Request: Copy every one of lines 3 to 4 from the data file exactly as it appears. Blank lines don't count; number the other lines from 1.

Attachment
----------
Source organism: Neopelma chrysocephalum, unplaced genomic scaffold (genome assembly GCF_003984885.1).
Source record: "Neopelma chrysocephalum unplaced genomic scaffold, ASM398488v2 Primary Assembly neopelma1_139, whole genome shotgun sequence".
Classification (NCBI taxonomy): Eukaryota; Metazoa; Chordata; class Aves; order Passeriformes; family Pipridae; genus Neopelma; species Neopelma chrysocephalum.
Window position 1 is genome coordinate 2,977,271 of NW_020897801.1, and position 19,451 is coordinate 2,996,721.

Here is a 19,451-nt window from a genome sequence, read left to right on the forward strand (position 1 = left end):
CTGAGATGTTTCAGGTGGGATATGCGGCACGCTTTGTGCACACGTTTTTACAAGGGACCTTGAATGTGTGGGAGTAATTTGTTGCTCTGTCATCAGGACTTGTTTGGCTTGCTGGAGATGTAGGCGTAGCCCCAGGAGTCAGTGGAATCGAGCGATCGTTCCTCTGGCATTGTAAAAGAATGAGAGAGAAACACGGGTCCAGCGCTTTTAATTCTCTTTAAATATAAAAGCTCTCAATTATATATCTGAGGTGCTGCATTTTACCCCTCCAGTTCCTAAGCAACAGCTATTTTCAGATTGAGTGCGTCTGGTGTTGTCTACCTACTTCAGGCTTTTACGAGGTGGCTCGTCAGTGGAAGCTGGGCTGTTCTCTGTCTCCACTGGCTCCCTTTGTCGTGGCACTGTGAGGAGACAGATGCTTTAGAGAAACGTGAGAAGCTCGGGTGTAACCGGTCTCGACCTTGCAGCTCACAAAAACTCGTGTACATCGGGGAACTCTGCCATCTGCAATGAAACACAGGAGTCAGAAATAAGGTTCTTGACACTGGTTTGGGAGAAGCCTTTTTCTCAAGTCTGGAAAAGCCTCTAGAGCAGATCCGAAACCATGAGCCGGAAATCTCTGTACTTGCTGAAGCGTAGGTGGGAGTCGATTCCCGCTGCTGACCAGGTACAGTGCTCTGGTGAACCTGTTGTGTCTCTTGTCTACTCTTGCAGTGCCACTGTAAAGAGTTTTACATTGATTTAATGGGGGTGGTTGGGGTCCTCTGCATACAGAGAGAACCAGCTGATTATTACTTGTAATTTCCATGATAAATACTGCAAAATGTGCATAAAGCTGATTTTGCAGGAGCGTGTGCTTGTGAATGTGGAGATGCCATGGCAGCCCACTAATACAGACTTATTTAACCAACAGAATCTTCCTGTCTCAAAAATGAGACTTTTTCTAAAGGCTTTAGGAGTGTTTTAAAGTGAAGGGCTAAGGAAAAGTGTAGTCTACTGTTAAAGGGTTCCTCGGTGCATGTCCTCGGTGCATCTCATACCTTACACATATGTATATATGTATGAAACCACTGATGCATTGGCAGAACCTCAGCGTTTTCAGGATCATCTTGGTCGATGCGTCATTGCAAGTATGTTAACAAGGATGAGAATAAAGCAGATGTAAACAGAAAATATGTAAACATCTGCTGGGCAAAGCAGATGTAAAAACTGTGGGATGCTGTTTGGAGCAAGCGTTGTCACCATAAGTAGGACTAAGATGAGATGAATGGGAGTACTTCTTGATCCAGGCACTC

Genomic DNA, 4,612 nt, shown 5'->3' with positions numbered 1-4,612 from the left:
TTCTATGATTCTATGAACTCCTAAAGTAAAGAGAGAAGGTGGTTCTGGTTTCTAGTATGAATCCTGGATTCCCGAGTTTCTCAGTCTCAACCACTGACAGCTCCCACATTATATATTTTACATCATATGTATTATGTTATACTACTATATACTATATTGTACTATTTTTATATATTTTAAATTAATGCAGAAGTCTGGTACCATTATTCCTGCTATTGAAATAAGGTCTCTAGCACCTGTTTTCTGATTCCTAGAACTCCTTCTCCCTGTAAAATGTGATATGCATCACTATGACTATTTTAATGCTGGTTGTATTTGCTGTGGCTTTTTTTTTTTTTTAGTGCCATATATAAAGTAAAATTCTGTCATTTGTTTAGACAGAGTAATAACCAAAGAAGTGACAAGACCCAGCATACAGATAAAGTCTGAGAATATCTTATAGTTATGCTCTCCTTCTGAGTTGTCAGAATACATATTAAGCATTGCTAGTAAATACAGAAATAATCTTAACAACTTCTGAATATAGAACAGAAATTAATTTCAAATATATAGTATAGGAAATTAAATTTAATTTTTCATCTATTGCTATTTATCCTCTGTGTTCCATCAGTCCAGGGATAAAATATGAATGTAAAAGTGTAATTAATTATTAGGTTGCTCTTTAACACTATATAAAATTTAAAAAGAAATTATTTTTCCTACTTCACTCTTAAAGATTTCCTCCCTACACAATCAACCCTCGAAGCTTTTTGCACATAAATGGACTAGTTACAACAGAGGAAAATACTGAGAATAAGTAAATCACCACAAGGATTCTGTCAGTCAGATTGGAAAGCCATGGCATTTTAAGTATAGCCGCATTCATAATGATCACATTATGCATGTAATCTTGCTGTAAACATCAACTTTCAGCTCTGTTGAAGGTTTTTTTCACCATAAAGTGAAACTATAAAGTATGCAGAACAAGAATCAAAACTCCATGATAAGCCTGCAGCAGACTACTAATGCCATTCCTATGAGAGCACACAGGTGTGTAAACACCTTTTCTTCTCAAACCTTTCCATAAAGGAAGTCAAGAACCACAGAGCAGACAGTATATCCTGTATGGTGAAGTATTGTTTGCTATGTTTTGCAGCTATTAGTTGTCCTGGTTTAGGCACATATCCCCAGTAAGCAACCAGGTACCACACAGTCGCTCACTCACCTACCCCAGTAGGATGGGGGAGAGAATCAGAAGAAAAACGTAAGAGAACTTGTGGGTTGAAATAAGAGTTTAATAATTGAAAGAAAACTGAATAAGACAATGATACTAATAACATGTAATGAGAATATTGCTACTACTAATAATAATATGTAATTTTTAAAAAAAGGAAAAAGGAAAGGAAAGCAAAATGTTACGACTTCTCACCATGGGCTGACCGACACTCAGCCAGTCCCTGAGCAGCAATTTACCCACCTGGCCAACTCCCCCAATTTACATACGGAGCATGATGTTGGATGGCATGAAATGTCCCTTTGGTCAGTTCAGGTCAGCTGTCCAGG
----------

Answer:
Classification (NCBI taxonomy): Eukaryota; Metazoa; Chordata; class Aves; order Passeriformes; family Pipridae; genus Neopelma; species Neopelma chrysocephalum.
Window position 1 is genome coordinate 2,977,271 of NW_020897801.1, and position 19,451 is coordinate 2,996,721.